- The Washington Times - Monday, August 1, 2005

In Washington, the title of a proposal can be as important as the plan itself. Pin a silly or unattractive moniker on your opponent’s idea and you are halfway home. The idea is to make your plan look noble and your opponent’s look either evil or stupid.

With that in mind, consider your taxes. If you like the idea of privatization, of making government more like a business, you should support the IRS’ born-again Debt Collection Program.

If you worry about outsiders getting their hands on your private data (and maybe your bank account), then you call it the Bounty Hunter program.

Same thing. Different labels.

A decade ago the government tried, then dropped, a program that allowed private debt collectors to go after money Uncle Sam couldn’t collect.

Some of the debt collectors, supplied with names, addresses, Social Security numbers and other data supplied by the IRS, played real hardball. Often they were dealing with deadbeats, who, many would say, deserve little mercy. But sometimes the IRS and the collectors got it wrong. Or hammered people who simply couldn’t pay.

Result: Complaints to Congress, the FTC, etc. The program was dropped, but the aftermath contributed to Congress forcing the IRS itself to be nicer, less aggressive and more customer-oriented.

But the debt collections program is back. And the debt collectors will get 25 percent of the amount (which potentially is billions of dollars) they collect. That’s an incentive to be very persistent.

Congress has given it the green light and a federal judge recently ruled that the IRS was being too picky in the process it is using to decide which debt collection/junk yard dogs (pick your own label) it will use. The IRS wants to stick with firms that already collect other federal debt. An outside outfit convinced the judge that all firms should have a shot.

Paying your full share of taxes, on time, is always a good thing. But maybe now more than ever.

Pay raise

Pro-fed politicians of both parties, in both the House and Senate, are legislatively boxing the White House in on the federal pay issue. They plan to put a guaranteed 3.1 percent January white-collar pay raise in a veto-proof appropriations bill. That would trump the 2.3 percent raise the president proposed for civilians. Whatever the outcome, military personnel will get a 3.1 percent raise in January.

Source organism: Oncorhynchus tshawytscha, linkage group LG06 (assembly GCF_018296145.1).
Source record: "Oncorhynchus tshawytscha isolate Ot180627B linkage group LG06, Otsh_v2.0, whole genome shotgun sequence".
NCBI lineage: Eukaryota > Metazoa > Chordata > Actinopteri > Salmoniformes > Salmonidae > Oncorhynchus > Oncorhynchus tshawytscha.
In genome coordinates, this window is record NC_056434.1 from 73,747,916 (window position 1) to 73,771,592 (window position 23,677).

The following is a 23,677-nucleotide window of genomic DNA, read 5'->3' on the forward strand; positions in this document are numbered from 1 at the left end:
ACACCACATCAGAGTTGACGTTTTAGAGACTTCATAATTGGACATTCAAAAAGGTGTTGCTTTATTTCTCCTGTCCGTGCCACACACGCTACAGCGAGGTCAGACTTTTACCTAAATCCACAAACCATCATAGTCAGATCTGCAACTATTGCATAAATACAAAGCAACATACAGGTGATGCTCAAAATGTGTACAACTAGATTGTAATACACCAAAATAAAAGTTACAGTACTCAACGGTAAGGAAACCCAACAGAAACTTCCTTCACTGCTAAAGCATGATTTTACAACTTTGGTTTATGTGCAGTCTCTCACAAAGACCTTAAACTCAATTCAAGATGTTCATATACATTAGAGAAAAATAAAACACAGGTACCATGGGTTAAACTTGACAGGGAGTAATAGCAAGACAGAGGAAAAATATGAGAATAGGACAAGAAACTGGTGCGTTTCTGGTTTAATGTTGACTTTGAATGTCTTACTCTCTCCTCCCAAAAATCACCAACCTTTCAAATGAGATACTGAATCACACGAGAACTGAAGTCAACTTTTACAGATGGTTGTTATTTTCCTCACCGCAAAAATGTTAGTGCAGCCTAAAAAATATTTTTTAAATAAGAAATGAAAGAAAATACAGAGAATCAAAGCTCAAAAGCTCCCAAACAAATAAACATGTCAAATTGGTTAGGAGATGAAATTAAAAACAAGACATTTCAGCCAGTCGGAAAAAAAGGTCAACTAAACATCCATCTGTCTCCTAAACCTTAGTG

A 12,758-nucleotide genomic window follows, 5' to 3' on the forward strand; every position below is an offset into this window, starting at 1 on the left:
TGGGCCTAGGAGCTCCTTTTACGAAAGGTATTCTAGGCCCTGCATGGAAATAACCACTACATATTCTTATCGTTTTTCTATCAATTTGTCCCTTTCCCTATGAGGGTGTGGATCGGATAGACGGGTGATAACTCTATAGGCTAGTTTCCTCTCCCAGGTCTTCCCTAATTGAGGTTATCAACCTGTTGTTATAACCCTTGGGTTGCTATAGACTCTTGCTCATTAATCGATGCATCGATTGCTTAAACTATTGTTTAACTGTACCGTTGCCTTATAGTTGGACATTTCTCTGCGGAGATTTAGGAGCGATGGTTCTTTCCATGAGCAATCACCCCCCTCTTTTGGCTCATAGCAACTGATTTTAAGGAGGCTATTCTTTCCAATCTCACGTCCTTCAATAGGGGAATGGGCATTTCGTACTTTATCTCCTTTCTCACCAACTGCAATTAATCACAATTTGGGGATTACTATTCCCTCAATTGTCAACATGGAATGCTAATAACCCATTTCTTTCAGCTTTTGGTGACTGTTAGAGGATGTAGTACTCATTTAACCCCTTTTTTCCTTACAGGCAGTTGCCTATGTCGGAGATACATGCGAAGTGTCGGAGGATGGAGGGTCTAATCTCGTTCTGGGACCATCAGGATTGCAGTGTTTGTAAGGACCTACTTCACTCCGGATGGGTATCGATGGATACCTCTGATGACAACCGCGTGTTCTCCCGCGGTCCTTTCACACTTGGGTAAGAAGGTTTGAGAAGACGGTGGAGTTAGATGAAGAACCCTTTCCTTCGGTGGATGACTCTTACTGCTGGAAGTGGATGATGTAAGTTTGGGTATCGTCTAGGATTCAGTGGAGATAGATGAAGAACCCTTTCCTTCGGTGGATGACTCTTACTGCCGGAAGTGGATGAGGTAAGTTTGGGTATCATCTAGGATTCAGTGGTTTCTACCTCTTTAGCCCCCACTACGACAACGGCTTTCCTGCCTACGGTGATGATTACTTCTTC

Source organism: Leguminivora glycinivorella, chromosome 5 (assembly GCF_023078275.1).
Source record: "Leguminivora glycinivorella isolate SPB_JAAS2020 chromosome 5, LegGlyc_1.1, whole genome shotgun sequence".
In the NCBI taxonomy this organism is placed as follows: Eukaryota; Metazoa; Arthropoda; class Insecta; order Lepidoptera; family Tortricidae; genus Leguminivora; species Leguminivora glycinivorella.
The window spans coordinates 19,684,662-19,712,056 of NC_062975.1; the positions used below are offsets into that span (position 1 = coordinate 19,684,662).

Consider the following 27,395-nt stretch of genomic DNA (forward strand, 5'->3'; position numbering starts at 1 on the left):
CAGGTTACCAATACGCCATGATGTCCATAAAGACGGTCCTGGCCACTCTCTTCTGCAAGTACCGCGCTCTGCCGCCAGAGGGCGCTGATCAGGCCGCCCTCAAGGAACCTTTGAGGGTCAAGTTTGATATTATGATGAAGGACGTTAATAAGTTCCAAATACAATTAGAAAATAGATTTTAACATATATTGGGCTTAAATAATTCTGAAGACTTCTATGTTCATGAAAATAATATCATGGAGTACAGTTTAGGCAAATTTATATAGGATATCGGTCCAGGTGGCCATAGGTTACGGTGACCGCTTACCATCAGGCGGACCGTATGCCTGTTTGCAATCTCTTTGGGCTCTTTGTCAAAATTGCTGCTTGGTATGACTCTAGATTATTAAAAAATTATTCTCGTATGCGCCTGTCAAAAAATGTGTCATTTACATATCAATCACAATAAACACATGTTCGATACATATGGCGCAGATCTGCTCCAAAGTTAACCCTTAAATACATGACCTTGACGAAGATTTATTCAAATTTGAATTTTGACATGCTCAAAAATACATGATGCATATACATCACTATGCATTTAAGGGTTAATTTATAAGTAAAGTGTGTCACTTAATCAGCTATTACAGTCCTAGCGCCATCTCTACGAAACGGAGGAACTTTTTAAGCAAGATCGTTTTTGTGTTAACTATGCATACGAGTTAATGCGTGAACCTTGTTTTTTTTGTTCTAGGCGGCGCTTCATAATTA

Federal and military retirees whose benefits are tied to the cost of living, not politics, are assured a 2.7 percent raise in January. If that cost goes up between now and October the retiree raise will go up with it.

Outside money to TSP

Lots of calls from active feds and retirees about the new L-fund, and about transferring outside IRA and 401(k) plan funds into the federal Thrift Savings Plan.

First the L-fund:

• The L stands for “life cycle.” It is a portfolio rather than a fund. It’s optional. It’s coming in August. If you sign up it will automatically allocate, then regularly readjust your portfolio among the stock index funds, the bond fund and the Treasury fund. Retirees who kept their TSP accounts can participate in the L-fund on the same basis as active-duty workers.

• Feds, as first reported here, have transferred nearly $1 billion in outside IRA and 401(k) plan funds to the TSP. So, yes, it can and is being done all the time.

Retirees can do it, too, if they have a TSP account, that is if they kept their account when they retired. But if they didn’t have an account, or closed it when they retired, they cannot rejoin the TSP and take advantage of any of its existing funds, the upcoming L-fund or the transfer-in option.

Mike Causey, senior editor at Federal News Radio AM 1050, can be reached at 202/895-5132 or mcausey@federalnewsradio.com.

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